The Bureau of Labor Statistics (BLS) projects a 10% job growth rate through 2026 for accountants and auditors. The BLS notes that companies may prefer candidates with a graduate degree, making the master of science in forensic accounting online an attractive academic pathway. Changes in tax law and increasingly complex regulations fuel this industry's growth. PayScale notes the average forensic accountant makes $65,607 annually, but bonuses and profit sharing push compensation higher.
Top-Paying Industries for Accountants and Auditors
|Industry||Annual Mean Wage|
|Finance and Insurance||$74,140|
|Management of Companies and Enterprises||$72,160|
|Accounting, Tax Preparation, Bookkeeping, and Payroll Services||$69,410|
Master's in Forensic Accounting Careers
A master of science in forensic accounting online leads to a range of career options. Candidates begin as staff accountants, a position that requires a bachelor's degree. Senior accountants and those in higher positions benefit from a graduate degree, as companies seek candidates with an online forensic accounting master's degree. Working with numbers requires these professionals to pay close attention to detail. Forensic accountants work in offices and interact throughout the organization, necessitating strong interpersonal and communication skills.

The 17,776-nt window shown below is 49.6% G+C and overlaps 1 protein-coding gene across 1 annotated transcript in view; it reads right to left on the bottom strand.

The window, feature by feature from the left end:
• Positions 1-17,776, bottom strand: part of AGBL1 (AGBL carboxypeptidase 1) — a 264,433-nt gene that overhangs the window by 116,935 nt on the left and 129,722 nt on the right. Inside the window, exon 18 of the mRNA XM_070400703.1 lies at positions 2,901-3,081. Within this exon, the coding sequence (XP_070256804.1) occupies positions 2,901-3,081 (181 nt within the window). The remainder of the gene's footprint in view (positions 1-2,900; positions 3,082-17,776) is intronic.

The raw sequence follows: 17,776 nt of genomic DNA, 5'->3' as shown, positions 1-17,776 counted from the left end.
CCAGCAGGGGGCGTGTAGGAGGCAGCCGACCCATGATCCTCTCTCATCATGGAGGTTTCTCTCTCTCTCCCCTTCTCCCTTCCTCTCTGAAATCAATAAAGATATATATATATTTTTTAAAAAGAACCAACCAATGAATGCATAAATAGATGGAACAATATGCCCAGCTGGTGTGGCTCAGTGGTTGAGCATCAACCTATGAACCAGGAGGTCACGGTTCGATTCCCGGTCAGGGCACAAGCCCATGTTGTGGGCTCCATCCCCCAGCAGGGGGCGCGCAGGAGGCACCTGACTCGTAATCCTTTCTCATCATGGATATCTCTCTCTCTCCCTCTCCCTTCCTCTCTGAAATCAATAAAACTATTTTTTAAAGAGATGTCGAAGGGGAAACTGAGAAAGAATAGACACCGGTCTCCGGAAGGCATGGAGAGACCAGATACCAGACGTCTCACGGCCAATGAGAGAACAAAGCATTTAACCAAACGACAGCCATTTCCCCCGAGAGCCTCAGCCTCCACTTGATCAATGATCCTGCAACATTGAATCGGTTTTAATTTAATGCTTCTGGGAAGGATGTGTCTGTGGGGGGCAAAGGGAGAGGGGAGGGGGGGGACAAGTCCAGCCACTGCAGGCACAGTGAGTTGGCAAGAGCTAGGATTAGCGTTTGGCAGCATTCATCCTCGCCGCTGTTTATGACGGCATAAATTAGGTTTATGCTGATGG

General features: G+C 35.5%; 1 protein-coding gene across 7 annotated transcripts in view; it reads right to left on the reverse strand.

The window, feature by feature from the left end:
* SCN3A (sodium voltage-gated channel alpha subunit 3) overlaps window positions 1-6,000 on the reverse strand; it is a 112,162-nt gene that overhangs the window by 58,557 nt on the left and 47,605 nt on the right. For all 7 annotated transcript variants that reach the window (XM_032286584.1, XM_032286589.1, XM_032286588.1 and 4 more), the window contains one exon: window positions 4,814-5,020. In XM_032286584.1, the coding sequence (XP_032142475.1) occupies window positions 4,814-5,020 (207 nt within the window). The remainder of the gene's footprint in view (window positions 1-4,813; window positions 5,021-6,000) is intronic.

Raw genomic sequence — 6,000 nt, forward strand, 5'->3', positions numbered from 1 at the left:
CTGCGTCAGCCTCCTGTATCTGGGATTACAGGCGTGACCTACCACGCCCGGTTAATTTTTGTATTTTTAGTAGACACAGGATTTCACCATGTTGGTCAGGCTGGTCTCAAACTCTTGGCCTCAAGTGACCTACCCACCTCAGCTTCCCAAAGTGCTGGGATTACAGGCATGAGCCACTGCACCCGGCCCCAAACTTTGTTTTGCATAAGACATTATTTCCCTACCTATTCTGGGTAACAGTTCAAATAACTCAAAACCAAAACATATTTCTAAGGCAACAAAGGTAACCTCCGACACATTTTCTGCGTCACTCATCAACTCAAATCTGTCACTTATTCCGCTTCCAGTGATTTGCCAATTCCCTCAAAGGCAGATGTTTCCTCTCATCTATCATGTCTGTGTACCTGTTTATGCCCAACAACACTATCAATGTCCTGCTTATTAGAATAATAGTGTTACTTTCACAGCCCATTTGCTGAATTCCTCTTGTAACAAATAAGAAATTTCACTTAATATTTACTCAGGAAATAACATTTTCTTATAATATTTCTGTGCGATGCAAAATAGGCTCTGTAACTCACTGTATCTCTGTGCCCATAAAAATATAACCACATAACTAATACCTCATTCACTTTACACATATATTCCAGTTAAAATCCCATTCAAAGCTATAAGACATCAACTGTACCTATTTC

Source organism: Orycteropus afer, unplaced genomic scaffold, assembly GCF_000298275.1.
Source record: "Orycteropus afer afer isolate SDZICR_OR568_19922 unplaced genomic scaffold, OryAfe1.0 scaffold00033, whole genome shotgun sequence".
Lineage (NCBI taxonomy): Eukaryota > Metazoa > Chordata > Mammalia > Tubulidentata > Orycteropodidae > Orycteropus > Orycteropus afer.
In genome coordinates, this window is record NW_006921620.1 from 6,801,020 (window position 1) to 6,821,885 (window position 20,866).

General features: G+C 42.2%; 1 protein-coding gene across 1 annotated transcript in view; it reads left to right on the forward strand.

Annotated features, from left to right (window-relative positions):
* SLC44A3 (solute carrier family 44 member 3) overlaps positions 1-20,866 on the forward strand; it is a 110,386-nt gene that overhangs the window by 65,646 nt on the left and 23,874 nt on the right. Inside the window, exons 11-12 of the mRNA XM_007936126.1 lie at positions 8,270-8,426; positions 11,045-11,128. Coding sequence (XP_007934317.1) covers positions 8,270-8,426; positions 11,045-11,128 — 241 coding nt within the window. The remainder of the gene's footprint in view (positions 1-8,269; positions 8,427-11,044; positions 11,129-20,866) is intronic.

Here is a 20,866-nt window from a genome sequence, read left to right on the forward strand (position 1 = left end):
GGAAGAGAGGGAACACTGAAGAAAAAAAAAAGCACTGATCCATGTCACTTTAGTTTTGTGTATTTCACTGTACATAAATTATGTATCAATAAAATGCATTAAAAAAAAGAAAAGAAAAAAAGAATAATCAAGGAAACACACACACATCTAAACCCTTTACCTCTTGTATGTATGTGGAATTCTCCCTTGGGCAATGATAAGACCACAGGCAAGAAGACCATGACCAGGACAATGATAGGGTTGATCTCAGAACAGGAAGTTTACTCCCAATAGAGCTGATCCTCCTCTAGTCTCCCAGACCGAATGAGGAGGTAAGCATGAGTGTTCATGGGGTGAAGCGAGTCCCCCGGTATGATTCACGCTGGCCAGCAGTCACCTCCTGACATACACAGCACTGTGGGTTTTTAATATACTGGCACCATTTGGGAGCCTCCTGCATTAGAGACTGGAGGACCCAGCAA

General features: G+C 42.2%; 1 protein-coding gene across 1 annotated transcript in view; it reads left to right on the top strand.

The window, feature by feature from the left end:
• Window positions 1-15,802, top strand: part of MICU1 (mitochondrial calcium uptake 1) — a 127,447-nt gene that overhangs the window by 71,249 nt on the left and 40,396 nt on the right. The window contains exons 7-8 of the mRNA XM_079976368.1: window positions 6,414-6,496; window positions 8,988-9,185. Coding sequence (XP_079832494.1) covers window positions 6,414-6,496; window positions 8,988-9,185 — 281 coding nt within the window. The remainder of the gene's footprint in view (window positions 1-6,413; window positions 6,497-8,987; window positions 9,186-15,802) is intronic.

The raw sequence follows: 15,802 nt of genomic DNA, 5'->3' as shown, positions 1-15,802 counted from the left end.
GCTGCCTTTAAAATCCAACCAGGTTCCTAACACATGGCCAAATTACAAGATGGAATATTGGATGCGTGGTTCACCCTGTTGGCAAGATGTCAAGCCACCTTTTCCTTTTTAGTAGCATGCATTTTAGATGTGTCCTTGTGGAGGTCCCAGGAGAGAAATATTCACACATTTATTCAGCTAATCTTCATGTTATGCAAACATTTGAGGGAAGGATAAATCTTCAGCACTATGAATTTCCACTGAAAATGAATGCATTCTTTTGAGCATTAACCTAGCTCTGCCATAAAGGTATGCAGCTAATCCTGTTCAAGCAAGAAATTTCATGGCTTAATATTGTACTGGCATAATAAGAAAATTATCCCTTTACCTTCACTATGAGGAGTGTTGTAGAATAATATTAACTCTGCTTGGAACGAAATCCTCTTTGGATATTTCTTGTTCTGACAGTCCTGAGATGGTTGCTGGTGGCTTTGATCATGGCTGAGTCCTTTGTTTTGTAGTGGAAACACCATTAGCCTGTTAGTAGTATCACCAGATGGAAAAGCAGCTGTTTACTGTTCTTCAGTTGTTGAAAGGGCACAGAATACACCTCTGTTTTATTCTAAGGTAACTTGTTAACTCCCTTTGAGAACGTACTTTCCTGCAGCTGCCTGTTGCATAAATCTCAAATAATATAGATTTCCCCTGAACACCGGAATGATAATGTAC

Annual Median Salary: $49,354
These individuals need excellent computer skills to use financial software for auditing and budgeting. They maintain financial records, analyze financial data, interpret statements, and monitor budgets. Staff accountants must work collaboratively with different departments and well with others. Candidates begin their careers as staff accountants prior to moving into higher-level positions.